Normally I try to process my images just to get them to that stage that I like, my personal preference… so theoretically, not too much processing, just adjusting the sliders a little here and a little there… it works for most images.
This particular image I knew that I would most likely process it in monochrome, but while making my Lightroom adjustments I felt that I wanted a little something extra out of the image…. I processed it with one aim in mind after that… to get as much detail out of that stream of clouds as I could… I even carried it into Nik Silver Efex to give it that extra structure that I was looking for….. It even has a slight selenium tone over it.
Did I overdo it? Some may say so, but it’s what I was looking for 🙂
Canon Rebel T1i | 1/400s 18mm f/13
Click on the image to see it in the Gallery along with other Monochrome images.
I was processing this photo from 2009 and the title that immediately sprung to mind was “Walk and Talk”, obviously because that’s what the girl was doing; walking leisurely on the jetty, and talking on her cell phone (or mobile phone, or cellular phone, depending on your custom).
Then, of course, being a Caribbean Man, the song from “reggae great” Pluto Shervington popped into my mind as well; that would be “Ram Goat Liver”
As I am fairly certain that not many people outside of the Caribbean would know the song, I’m including the lyrics from the chorus:
Ram goat liver good fi mek mannish water
Billy goat teeth mek the earring for you daughter
Curried goat lunch put de bite in your bark
It mek you daughter … It mek you daughter walk and talk
I think that it is a good bet that the young lady in the photograph may likely be of East Indian descent, so the idea that she might have had Curried for lunch would not be too far fetched, and she can certainly walk and talk 🙂
These days I have to wonder if the cell phone is more of a convenience or an intrusion. As it is, they are now more than just phones, they’re basically what was once your home computer, now in the palm of your hand. I remember when I owned a PC with a 386 processor that had an 80MB Hard Drive and at the time, that was considered large; now my smartphone has more than that amount of memory built-in and an additional card that can hold an additional 8GB of data.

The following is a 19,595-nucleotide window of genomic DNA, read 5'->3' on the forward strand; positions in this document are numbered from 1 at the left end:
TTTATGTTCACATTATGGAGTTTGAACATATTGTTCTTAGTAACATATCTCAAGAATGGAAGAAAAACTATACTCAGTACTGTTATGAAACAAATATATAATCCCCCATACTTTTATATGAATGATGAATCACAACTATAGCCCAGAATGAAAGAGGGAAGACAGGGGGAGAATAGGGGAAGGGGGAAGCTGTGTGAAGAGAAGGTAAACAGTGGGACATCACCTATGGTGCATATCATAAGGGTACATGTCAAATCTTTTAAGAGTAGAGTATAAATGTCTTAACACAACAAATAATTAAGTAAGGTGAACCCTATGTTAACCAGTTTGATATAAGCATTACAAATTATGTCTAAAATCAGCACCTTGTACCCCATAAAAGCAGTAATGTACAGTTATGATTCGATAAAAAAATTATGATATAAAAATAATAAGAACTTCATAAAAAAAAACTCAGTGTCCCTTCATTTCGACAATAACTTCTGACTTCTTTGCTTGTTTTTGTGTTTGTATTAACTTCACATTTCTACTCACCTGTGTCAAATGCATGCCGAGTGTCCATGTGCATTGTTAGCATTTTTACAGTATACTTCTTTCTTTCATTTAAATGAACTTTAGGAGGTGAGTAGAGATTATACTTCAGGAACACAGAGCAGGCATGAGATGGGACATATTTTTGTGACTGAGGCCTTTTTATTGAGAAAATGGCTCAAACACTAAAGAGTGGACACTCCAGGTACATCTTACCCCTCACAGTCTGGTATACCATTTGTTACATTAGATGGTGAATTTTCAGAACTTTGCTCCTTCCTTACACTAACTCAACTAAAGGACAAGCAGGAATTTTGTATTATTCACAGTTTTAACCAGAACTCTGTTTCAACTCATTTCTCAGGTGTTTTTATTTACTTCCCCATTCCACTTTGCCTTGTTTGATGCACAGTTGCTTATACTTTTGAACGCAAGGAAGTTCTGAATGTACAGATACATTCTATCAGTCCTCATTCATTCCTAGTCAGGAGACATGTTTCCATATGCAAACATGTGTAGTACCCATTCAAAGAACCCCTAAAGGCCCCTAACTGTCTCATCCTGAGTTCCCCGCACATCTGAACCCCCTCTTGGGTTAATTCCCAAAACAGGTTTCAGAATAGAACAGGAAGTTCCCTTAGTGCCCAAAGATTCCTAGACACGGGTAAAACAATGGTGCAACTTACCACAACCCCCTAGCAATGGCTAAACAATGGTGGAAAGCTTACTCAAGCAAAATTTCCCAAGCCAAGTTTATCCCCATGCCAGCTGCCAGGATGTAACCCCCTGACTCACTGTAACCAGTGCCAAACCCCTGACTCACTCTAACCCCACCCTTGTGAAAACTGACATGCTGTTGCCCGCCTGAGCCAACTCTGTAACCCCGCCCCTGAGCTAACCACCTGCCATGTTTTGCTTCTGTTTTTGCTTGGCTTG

But I digress. It is convenient to have a phone always with you, rather than being tied to a land-line. It is convenient to be able to check your e-mail, your Facebook and Twitter accounts, check stock trades and the latest news, and so much more. There are, however, times when you can do without the constant interruptions, the unpredictable yet persistent “ping” or “bleep” or whatever “ring-tone” you’ve chosen to notify you of every event that the phone is now capable of alerting you to. After weighing the Pros and Cons, I came to a decision that the mobile phone is as much as a convenience as you want it to be, and conversely, as much of an inconvenience as you want it to be.
My phone goes on silent when I go to Church, to meetings and to various functions where I prefer not to be disturbed, I feel the vibrations and I am aware that when I finish whatever it is I am doing that, after the hour or two, I will have a few (or quite more than a few) messages to read and maybe calls to return. But I am the master of the phone, it is not the master of me, and quite frankly, that is how it should be.
When we arrived at Orinduik, we decided to see if there was a spot by the river to camp, the thought of the sound of the running water seemed like a good idea. Orinduik Falls is situated on the Ireng River that forms part of our border with Brazil.
This photo was taken in the “blue hour” of the Sunset,